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Religion plays a major role in the majority of Ugandans’ lives. While faith can be a positive and identity defining force for individuals and communities, it can also reveal negative, even devastating impacts when people belonging to a certain faith radicalise themselves. The effects of radicalisation manifest themselves all over the world and expose fundamentalism’s ugly face when radicalisation is turned into violent extremism.
Uganda has in the past experienced violence which was justified in religious terms. The Lord’s Resistance Army (LRA), which used a discourse based on a violent interpretation of Christianity, has terrorised especially the northern part of Uganda for decades and is today still active in other countries in the region. Furthermore, Kampala was hit by terror attacks by the Al-Shabaab, a jihadist terrorist group based in Somalia, in which over 70 people were killed and just as many injured.
Currently, the as of yet unsolved murders of Muslim clerics, the growing influence of religious discourse on politics, as well as the increasing acceptability of hate speech in media and places of worship raise concerns over increasing religious radicalisation within the Ugandan society. The dialogue organised by UNIFOG and KAS took place against this background and had the goal to investigate the question if that radicalisation is indeed there, to shed light on the causes of growing radicalisation in Uganda, and come up with possible prevention and intervention measures.
The keynote presentation was held by Mr. Mwambutsya Ndebesa, lecturer with the Department of History at Makerere University. He did not only give a scientific background on the core concepts in his presentation, but also introduced the audience to the history of religious violence globally and in Uganda, as well as to interdenominational tensions and conflicts in the country. He emphasised that religions have a big potential for peace building and that especially in Uganda there were a lot of opportunities for inter-religious and –denominational dialogue, as Ugandans have a long history of inter-religious marriages and the legal and political background (such as the fact that there is no official state religion and no blasphemy or apostasy laws in place) was favourable to inter-faith coexistence. However, there were also threats to peaceful coexistence, such as cultural and sexual politics, the fact that religion was used as an instrument for political mobilisation, and the growing infiltration of Ugandan society and religious groups by right wing Evangelical radicals from the USA as well as by islamist radical movements from the Middle East. Furthermore, he explained that within Uganda there was a considerable fear of secularism and feminism, as they were perceived, according to him, as direct attacks on patriarchy which was the basis for religion. This, in turn, would lead to more radicalisation in order to protect the patriarchic structure of the Ugandan society.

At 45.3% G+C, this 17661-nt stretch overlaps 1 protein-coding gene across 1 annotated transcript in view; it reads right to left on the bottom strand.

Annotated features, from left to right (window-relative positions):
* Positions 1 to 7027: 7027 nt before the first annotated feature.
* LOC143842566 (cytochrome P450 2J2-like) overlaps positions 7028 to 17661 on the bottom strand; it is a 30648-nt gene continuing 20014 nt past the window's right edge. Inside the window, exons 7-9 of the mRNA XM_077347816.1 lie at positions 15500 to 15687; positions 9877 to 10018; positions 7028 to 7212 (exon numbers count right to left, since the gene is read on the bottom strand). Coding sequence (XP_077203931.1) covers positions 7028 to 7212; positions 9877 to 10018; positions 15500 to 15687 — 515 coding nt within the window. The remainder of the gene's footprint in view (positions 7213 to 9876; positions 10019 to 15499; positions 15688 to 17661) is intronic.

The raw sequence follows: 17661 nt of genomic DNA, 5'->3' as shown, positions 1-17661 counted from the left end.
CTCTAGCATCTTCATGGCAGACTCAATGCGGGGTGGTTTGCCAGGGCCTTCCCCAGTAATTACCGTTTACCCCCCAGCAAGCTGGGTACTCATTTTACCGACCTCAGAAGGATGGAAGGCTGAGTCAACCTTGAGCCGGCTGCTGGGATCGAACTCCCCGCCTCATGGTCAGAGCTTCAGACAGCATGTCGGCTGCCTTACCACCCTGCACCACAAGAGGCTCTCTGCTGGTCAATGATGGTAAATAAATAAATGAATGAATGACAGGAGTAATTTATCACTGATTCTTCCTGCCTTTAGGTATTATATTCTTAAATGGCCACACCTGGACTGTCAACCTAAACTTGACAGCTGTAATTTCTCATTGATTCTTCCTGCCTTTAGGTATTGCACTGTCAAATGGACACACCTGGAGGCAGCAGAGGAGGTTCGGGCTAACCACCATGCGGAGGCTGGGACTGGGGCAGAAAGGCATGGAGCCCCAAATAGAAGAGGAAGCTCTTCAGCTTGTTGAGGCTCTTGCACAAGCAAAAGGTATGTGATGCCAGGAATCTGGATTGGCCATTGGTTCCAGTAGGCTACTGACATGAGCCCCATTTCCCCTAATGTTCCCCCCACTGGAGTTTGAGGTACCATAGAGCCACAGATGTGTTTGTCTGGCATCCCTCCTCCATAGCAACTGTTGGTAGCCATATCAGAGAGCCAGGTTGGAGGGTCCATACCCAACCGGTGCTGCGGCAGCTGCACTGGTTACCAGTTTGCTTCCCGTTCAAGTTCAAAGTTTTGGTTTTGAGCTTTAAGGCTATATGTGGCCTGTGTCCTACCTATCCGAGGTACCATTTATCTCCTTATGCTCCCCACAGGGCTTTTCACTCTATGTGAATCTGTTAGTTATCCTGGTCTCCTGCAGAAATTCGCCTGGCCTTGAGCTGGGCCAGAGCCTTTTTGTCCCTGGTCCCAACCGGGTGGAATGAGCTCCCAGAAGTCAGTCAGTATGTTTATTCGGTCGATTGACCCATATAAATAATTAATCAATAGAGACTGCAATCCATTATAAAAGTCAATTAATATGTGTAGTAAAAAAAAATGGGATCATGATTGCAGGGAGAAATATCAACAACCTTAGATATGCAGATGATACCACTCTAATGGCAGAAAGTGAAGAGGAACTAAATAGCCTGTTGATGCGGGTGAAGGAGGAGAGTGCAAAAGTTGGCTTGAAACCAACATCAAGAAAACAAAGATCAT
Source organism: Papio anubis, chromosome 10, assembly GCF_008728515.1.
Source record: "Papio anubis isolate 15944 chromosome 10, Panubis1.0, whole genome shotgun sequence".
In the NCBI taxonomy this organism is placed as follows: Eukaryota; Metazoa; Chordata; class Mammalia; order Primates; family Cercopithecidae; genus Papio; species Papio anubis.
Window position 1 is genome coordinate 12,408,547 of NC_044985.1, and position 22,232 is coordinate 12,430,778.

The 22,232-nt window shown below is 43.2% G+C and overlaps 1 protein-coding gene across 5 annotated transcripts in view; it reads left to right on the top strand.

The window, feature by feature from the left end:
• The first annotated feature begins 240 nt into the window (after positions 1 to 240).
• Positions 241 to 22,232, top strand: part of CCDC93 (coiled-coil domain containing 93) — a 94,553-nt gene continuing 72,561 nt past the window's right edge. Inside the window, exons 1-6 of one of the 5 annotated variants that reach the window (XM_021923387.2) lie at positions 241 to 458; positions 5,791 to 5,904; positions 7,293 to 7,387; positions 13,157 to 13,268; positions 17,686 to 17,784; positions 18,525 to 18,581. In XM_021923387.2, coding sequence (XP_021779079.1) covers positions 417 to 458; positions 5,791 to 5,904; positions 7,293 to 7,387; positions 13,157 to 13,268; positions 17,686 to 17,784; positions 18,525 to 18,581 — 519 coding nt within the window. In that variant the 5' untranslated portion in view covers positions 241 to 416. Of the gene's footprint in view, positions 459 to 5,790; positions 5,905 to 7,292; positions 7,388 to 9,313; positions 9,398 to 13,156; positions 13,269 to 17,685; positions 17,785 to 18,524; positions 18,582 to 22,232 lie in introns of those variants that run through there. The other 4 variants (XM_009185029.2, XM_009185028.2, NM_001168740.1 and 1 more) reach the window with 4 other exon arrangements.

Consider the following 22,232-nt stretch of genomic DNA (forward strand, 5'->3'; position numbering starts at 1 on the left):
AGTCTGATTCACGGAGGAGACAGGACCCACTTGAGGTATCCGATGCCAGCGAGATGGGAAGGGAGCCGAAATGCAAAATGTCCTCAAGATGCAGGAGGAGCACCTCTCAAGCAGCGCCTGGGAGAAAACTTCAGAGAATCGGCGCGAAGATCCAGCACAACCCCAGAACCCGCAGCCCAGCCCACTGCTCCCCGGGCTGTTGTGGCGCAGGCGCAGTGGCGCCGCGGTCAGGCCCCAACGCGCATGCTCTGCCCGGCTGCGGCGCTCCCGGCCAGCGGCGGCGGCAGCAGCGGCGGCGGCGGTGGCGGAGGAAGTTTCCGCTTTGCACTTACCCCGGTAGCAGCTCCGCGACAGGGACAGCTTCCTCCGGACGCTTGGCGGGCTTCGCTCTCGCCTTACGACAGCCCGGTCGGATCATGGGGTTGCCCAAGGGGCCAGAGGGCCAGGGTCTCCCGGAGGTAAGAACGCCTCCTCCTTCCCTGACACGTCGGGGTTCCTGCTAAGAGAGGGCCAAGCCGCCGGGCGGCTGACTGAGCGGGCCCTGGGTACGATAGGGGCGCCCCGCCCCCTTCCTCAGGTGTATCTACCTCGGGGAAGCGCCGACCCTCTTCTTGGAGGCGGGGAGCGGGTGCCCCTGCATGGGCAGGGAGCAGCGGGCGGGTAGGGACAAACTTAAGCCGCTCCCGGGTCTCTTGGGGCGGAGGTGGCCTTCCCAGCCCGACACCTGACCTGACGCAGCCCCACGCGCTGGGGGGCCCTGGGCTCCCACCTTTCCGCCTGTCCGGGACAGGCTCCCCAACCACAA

In Ndebesa’s view, it was crucial to actively re-introduce a culture of tolerance to Ugandan religions, which could be done by including courses on peacebuilding and inter-religious dialogue in religious curricula. Furthermore, political actors in the country would have to refrain from using religion as a political tool, and in general there was need for critical resistance towards what Ndebesa called the “religious and cultural re-colonisation” of Uganda by US American and Arab groups and movements.
Following his presentation was a panel discussion with Imam Kasozi, lecturer with the Islamic University in Uganda and well-known representative of the Ugandan civil society, Dr. Sarah Ssali, lecturer with the Department of Gender at Makerere University, and Assoc. Prof. Dr. Deusdedit Nkurunziza, lecturer with the Institute of Peace and Conflict Studies at Makerere University and Catholic theologist.